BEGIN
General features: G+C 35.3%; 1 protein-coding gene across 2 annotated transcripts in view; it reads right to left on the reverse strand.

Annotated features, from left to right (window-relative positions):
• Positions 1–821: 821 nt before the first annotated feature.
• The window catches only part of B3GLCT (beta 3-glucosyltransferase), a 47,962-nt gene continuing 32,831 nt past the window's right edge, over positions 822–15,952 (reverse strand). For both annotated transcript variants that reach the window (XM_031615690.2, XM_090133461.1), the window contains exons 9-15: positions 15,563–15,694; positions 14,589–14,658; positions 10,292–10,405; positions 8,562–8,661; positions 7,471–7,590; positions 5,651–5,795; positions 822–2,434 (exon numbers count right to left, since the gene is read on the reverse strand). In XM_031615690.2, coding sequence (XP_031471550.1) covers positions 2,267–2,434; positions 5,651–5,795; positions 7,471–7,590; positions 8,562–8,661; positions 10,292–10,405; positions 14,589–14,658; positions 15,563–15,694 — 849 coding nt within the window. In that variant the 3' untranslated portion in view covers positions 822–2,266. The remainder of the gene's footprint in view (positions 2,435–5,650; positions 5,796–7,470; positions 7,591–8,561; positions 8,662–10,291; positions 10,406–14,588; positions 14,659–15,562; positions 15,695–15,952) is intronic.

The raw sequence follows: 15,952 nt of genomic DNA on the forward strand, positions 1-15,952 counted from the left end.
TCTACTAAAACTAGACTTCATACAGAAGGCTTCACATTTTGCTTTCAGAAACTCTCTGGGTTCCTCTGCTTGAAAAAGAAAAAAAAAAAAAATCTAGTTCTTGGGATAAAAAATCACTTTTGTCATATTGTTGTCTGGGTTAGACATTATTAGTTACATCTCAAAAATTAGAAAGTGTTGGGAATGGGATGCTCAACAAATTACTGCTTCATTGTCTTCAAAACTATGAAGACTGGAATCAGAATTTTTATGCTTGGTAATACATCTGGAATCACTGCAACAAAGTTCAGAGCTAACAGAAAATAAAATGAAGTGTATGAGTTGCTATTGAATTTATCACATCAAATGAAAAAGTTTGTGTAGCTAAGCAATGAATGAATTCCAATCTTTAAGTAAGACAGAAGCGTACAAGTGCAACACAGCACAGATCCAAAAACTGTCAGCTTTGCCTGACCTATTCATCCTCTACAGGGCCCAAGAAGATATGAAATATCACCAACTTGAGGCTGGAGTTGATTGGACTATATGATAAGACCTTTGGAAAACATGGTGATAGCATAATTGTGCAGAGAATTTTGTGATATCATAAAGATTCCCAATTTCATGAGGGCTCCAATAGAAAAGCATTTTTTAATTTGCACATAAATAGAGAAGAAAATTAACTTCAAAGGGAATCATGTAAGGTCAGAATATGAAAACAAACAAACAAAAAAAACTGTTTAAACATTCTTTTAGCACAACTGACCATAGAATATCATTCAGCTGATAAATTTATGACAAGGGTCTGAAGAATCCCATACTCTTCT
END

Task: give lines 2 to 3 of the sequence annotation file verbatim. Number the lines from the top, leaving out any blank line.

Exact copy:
Annotated features, from left to right (window-relative positions):
• Positions 1–821: 821 nt before the first annotated feature.